The colouring marker pen has a bullet-shaped tip. It doesn’t respond to pressure like the brush pens and delivers uniform width strokes. The grey is quite dark but useful for shading in sketches with black ink or adding a drop shadow to some lettering.
Ecoline Brush Pens – http://amzn.to/2hg90kx
The Ecoline brush pens are a wider round pen with a brush pen tip. I believe they use the same Ecoline ink that Talens sell separately. The pens come in 29 colours and the ink is transparent. Their ink isn’t waterproof so you can continue work on a piece later.
The tips on the Ecoline pens are nice and flexible and the colour seems to flow really well. I find them a bit harder to control because they are so responsive, but they’ll give you really expressive strokes with some practice.
I doodled on watercolour paper and used one of my water brushes to introduce water to the ink and vice versa. I made a teeny puddle of water and touched it with a pen a few times and the ink just danced around. A drop of water on the pen diluted the colour long enough to attempt a graduated wash of sorts. I can use a water brush to soften edges and lift the ink out a bit too. With practice these pens are really versatile.
Edding 1200 Metallic Colourpen – http://amzn.to/2hgdmIa
The Edding 1200 has a bullet tip so it won’t respond to pressure, however the stroke does vary from 0.5 – 1mm and a bit wider if you tilt the pen. You don’t need to shake or pump the tip to get the ink flowing. These pens seem ideal for adding accents to artwork or writing cards and gift tags/labels. The line width is really easy to control and write letters with. It doesn’t soak through thinner paper either.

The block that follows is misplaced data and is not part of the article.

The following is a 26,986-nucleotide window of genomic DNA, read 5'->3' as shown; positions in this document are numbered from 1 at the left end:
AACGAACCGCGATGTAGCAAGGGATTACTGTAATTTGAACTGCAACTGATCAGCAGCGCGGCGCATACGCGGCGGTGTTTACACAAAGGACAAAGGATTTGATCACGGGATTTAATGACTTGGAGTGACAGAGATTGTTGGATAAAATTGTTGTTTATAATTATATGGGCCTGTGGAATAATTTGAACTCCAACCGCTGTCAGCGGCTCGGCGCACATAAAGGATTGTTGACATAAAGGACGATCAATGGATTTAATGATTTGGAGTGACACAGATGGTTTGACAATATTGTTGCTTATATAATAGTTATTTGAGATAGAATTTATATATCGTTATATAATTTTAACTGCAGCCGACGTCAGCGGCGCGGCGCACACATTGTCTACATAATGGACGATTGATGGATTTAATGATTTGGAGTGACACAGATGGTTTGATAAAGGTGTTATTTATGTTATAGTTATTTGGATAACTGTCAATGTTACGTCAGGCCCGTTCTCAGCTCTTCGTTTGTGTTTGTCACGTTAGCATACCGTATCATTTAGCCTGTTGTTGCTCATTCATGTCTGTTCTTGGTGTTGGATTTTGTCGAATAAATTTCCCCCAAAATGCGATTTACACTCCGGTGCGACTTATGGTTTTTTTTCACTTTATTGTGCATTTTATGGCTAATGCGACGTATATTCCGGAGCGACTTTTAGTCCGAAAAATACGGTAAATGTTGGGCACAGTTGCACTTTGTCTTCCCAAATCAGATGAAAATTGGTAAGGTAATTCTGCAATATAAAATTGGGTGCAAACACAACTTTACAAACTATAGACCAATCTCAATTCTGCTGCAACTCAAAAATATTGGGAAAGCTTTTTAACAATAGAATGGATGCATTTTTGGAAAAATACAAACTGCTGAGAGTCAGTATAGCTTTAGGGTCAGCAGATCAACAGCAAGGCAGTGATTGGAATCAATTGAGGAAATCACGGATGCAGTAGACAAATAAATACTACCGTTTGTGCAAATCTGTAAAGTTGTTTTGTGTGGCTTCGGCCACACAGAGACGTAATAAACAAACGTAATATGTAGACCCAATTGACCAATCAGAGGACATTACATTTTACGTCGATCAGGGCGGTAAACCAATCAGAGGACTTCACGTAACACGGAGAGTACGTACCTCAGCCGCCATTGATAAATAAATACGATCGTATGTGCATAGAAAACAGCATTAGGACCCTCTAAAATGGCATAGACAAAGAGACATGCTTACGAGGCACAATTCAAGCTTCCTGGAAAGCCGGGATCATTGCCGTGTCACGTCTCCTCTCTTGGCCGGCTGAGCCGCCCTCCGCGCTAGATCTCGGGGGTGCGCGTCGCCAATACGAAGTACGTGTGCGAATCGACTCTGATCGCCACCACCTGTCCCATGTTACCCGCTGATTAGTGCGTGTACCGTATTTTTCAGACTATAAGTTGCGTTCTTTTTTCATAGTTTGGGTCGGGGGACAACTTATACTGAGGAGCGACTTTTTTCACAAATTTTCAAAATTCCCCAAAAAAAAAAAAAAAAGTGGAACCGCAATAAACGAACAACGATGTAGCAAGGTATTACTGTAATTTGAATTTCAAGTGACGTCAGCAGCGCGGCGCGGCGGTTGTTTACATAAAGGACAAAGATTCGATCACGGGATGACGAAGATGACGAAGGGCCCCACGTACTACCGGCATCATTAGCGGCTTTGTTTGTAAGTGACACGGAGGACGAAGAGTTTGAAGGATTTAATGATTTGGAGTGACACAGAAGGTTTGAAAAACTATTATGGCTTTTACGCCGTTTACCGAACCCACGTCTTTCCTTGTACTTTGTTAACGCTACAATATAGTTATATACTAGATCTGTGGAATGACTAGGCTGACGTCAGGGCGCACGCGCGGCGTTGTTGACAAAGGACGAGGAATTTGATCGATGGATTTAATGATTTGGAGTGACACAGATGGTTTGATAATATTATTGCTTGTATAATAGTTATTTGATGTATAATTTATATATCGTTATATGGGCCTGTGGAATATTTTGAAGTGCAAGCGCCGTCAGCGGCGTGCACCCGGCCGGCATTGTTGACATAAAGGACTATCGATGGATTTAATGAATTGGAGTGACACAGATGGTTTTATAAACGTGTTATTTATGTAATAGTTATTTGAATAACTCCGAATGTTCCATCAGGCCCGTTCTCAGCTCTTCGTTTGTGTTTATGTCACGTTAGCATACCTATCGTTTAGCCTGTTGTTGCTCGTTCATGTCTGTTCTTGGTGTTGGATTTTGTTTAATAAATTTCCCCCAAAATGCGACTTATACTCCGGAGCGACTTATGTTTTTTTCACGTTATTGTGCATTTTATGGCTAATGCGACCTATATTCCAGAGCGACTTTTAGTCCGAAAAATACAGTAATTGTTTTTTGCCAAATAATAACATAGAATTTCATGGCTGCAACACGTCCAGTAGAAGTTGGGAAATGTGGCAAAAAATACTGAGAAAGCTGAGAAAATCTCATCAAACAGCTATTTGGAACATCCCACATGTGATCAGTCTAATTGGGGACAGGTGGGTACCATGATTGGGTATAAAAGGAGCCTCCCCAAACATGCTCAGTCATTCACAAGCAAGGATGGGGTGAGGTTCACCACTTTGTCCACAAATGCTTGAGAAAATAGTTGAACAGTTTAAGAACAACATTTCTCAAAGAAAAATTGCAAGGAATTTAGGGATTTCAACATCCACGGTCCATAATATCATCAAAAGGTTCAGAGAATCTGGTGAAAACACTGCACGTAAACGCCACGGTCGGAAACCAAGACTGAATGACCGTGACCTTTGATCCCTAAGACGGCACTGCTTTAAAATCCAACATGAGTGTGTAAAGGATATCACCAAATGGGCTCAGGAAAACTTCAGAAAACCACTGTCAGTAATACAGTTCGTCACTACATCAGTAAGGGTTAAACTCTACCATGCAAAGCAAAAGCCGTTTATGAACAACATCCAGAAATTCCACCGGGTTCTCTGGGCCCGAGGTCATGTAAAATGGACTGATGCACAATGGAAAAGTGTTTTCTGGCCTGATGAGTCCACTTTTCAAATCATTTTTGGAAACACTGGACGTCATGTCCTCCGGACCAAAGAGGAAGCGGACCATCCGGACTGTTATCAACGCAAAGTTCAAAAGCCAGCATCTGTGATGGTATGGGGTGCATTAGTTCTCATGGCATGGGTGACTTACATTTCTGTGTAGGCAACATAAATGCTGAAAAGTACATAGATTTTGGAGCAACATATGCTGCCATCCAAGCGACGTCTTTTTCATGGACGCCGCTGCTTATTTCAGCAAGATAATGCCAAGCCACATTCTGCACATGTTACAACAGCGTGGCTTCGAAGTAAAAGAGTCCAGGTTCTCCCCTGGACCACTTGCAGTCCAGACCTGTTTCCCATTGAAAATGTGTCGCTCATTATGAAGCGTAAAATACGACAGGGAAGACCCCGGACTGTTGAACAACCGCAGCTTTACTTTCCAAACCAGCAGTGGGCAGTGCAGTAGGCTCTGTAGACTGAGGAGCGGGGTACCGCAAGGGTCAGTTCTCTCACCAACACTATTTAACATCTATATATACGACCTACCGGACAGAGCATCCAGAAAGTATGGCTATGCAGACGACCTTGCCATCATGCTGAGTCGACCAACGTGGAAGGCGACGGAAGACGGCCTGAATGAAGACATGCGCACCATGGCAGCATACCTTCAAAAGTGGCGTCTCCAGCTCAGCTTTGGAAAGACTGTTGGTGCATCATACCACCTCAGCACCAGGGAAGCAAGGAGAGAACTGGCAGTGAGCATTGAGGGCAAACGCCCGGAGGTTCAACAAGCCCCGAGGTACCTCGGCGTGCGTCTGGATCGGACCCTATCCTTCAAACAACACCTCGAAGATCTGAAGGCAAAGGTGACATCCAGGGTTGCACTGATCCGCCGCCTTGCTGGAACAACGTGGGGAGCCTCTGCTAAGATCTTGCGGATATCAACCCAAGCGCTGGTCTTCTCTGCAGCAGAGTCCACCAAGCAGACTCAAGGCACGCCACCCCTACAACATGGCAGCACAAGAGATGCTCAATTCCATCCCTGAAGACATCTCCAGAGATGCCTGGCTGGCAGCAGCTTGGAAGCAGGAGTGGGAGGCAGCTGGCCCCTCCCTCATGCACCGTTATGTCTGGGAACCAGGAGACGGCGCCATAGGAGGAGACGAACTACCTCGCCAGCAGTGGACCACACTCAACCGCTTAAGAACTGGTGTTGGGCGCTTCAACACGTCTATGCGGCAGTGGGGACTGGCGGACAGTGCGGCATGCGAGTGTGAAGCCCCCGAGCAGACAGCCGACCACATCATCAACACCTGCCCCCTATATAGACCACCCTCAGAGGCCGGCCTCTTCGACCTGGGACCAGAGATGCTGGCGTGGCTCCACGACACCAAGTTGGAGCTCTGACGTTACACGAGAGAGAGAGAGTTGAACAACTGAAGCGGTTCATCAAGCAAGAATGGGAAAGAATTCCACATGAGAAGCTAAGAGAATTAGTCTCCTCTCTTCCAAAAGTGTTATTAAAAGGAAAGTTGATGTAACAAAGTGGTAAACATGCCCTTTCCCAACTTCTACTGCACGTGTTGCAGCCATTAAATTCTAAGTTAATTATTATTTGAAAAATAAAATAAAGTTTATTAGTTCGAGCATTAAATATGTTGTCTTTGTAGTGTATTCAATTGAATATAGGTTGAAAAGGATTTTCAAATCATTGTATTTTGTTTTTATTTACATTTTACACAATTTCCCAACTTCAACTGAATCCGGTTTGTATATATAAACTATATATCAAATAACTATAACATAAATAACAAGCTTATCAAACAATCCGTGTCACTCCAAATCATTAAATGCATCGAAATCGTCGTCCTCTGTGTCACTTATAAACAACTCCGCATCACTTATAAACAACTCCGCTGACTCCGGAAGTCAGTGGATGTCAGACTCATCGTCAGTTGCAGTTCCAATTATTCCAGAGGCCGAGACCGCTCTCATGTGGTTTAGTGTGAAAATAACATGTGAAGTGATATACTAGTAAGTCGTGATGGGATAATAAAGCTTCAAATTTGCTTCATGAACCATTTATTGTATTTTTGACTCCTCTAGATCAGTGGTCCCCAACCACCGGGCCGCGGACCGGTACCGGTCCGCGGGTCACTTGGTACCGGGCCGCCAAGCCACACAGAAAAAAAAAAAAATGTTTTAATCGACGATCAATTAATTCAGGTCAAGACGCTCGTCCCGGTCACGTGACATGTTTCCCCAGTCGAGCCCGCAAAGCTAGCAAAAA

The colour varies depending on the paper you use it on. On my creamy cheap watercolour paper it came out almost like a metallic mossy green. On pure white paper it’s brighter, but I preferred it on black paper. The ink dries quickly even on shiny paper. There are 6 metallic colours and the 1200 also comes in 24 normal colours for use on light coloured paper.
Crayola Broad Tip Marker – http://amzn.to/2iaT01v
The line width of these pens varies depending on what bit of the tip you use. The point delivers finer lines, tilted you get a really chunky stroke with a lot of character. I love how it can sometimes break up and give you that rough wild texture. These are also cheap and readily available.
To create hand lettering script you’ll need to practice tilting the pen to control your thick and thin strokes. They don’t respond to pressure like a brush pen. The Crayola markers make a fun alternative to more expensive art pens, especially if you want to digitise strokes for graphics software or customise your pens by cutting into the tip for some extra texture effects.